There weren’t any boats coming or going right now on the driveway, so John and I walked down to the docks.  At the riverbank, I set the boat into the water.

“Floats,” John said. 


We confined to a manageable area of water. It was about ten feet from the riverbank to the first dock parallel to the shore. John got out on the dock. “Push it towards me.”

I pushed the boat. He pushed it back. We did this for a few minutes then became bored. Boredom naturally led to other ideas. 

“I wish we could float it farther out on the river,” I said.

“Let’s take it out to the end of the dock.” 

“It will float away. The current will take it.” It would be a tragedy to lose the boat the same day I found it. “We need some string.” 

“Fishing line, we can use fishing line,” John said. “I’m sure we can get some out of one of these boats.”

We found a flat bottom fishing boat with an old rusty red tackle box. John cracked it open. There were hooks, sinkers, a couple of bobbers, and a snag of dirty old fishing line. John took the line, then put the box back. We ran to the end of the dock. 

John spent a couple of minutes trying to untangle the line.  I took over. I was fairly good at things like that. As I solved the puzzle of the snag, John wound the line I freed around his hand until he said, “I think that’s enough.”  

John tied the line to a railing at the stern of the boat with multiple knots. I put the boat in the water, and John released the line. The boat drifted south down the river and away from the dock. John unwound the finishing to the end then handed it to me. The current pulled the boat hard, and the line almost slipped out of my hand. I wrapped it around a couple of times. The line dug into my fingers. It felt like the boat was struggling to get free.

“Let’s walk down the river,” John said.

So, we walked along the shore, allowing the boat to drift farther south, like we were walking a dog. We went as far as the Log. The Log was a big elm tree that had fallen from the riverbank into the river. It had been there as long as I could remember. It created a natural twenty-five-foot pier where a lot of neighborhoods kids would fish. The submerged part of the tree was a good habitat for fish to hang out. 

I handed the line to John, and he walked out on the Log. He walked out fearlessly. I followed very cautiously.  The boat was now over halfway across the tributary of the Mississippi River from where we were we could see the mouth of the tributary leading to the main channel.

I was watching John tie the line to a branch when the worn flat bottom of my tennis shoes slipped. My shin scraped the bark, and I fell backwards. I hit my head on a branch and fell into the water. I was seeing stars when I hit the water, so I inhaled, but as fast as I went down, I came up. John had grabbed me by my shirt and pulled me halfway back on the log. He held onto me, as I coughed out the water and clung to the Log. If he had let go, I would have fallen back in the water. My head was dizzy, and I couldn’t see anything but a flash of bright light. I had my bell rung before by a slap from my dad, more than once. I knew the dizziness would pass shortly. I climbed back onto the shore, where I sat to regain my senses. John didn’t let go of my shirt until I got there. His hand clenched the collar.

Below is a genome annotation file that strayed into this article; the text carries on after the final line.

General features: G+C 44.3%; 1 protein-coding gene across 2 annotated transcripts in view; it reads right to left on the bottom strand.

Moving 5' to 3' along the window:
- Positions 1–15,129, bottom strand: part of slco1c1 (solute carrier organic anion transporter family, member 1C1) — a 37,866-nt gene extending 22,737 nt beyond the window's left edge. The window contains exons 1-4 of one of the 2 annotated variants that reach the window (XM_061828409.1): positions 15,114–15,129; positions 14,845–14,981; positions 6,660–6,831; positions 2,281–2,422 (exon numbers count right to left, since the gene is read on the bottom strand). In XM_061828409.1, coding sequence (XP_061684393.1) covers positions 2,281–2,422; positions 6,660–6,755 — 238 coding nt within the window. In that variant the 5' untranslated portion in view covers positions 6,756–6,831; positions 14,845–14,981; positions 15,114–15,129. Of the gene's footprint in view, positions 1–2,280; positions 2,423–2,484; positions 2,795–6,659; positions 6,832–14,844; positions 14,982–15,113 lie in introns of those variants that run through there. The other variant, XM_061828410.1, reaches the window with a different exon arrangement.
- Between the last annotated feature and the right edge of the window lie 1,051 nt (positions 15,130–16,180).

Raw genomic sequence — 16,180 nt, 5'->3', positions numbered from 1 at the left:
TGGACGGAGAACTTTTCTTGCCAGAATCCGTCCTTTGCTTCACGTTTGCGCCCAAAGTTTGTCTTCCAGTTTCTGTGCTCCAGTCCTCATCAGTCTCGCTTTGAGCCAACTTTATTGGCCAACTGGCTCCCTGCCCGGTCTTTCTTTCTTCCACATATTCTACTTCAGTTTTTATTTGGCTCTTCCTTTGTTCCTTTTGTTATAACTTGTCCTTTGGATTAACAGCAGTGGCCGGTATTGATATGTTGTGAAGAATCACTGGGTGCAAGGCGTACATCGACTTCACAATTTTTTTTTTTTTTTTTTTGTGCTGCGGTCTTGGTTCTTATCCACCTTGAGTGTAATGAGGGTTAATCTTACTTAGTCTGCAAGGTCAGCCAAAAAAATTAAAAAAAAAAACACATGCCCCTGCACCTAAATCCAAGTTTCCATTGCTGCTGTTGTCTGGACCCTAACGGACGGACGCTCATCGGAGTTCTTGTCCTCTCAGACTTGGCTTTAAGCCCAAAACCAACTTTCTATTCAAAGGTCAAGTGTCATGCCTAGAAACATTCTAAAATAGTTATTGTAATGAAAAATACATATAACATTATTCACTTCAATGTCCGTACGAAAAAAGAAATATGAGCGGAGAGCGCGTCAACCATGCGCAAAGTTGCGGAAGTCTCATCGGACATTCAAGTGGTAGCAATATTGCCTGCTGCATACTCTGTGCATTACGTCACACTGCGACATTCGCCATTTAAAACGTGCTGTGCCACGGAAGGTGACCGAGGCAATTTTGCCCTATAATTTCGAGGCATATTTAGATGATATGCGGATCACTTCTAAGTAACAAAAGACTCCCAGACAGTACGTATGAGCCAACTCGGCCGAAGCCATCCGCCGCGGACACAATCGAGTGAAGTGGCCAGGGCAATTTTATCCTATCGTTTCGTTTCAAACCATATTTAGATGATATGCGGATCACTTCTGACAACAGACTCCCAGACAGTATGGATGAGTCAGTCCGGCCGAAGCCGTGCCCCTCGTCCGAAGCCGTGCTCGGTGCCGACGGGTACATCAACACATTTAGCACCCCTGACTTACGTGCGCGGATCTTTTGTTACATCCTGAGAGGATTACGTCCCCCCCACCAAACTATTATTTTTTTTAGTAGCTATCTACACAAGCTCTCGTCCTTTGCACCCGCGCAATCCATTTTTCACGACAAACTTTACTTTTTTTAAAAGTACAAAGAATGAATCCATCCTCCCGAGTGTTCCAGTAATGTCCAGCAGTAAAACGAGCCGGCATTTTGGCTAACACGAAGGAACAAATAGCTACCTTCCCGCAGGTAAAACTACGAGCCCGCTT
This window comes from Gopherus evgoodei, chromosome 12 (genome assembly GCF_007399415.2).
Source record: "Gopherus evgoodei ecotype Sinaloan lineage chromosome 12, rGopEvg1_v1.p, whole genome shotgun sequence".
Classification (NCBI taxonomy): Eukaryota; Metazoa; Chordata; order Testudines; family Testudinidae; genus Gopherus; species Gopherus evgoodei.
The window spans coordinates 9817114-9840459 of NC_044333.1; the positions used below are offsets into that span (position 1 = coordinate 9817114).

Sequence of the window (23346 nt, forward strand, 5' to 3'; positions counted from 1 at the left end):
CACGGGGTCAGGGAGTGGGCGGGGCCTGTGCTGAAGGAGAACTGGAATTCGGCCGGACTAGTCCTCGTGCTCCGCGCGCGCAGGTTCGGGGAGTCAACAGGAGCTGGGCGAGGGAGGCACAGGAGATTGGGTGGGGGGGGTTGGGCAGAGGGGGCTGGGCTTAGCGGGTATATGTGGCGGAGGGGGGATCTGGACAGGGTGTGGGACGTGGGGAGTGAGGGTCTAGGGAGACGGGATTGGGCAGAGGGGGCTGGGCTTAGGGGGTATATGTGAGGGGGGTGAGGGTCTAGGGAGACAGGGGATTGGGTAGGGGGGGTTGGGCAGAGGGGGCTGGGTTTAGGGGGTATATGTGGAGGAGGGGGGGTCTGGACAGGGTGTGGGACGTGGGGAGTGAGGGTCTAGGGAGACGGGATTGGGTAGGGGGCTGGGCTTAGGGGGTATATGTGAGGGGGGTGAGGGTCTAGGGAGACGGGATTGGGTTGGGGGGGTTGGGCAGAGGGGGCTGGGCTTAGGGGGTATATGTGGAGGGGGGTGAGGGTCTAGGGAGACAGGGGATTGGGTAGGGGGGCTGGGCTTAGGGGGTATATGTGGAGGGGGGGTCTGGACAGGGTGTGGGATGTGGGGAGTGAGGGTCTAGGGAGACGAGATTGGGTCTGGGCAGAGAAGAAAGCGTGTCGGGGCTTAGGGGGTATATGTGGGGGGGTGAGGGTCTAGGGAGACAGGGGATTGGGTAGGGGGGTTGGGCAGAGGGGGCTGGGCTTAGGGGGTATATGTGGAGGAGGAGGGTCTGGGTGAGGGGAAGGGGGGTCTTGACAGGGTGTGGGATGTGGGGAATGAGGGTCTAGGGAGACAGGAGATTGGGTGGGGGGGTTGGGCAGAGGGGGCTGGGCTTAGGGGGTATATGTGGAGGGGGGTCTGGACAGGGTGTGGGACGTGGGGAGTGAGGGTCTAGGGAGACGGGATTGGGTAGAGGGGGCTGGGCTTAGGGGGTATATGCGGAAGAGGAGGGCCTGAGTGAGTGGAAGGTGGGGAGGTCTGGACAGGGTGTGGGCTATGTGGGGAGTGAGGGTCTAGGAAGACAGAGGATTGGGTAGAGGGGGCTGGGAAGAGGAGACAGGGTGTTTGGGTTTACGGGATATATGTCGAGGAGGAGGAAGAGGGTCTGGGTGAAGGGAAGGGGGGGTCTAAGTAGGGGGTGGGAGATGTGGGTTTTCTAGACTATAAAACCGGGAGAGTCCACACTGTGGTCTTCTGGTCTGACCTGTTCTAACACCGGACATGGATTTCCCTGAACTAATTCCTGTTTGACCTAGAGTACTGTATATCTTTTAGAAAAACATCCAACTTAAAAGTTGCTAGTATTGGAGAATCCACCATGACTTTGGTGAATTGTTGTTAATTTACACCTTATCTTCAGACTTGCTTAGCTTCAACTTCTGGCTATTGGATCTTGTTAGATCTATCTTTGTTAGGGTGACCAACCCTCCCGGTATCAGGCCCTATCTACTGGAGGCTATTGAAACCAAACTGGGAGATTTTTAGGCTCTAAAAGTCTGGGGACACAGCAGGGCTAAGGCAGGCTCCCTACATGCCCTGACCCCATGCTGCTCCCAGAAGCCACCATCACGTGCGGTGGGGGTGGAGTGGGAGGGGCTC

“You, okay? You almost drowned.” John was as scared as I was.

I felt like I was going to cry, but I didn’t. John wouldn’t have minded, but both of us were conditioned to suppress. “Babies cry,” we were told. Deep down we knew that wasn’t true. I knew he wouldn’t think of me as a baby, but I still fought back the tears. I took a few deep breaths, and the need to cry passed.

“Yeah, I’m fine,” I said. “But I’m wet. I can’t go home until I dry off.” An hour in the summer sun, and I would be almost dry. “Where’s the boat?”

John turned around and shaded his eyes with his hand as he looked at the river. I couldn’t see the boat. John spotted it. A flat bottom fishing boat had just driven by from Chut’s and headed towards the main channel. It must have driven over the line and cut the boat free. 

“There it is.” John pointed.

My boat headed towards the main channel. It rocked in the wake made by the passing fishing boat. It would soon experience much more of this when it reached the main channel. There was a good chance that a boat or a barge would hit it and turn it to splinters.

Both of us knew the boat was gone forever, but John still tried to follow it by walking along the shore. We watched it for a long time, until it got so far downstream that we couldn’t see it anymore.

“Shit,” John said quietly. 

I thought it would have been a tragedy if I lost the boat today, but right now I was glad I wasn’t the tragedy. “I want to sit on the dock in the sun to dry off,” I said. I was cold and my head hurt.

I took my shirt off and laid it flat on the dock. I laid down on my back and closed my eyes. The heat from the sunbaked dock began to warm me.  Then I heard a splash. John had jumped off the dock into the water. He climbed right back out. He took his shirt off too and laid down beside me. 

“The dock’s hot,” he said, as he shivered.

“Feels good,” I said.

“Yeah, we should dry off fast.” 

“Want to sleep over tonight?” I asked.

“Yeah, I’ll ask my mom when we go home.”

“Apollo splashed down,” I said. 

“I saw it on the news.”  

I dozed off for a few minutes and woke up to feel John’s hand holding mine. I looked at him.

“You feel asleep. I didn’t want you to roll off the dock.”

“Wanna go?” I asked. 

When we got to the top of Chut’s driveway, John draped his arm over my shoulder. Being that he was quite a bit taller than I, I hung my hand from his shoulder. We unhooked when we got close to my house. We never understood why our parents yelled at us about this. John and I were best friends. Best friends keep each other close, watch out for each other.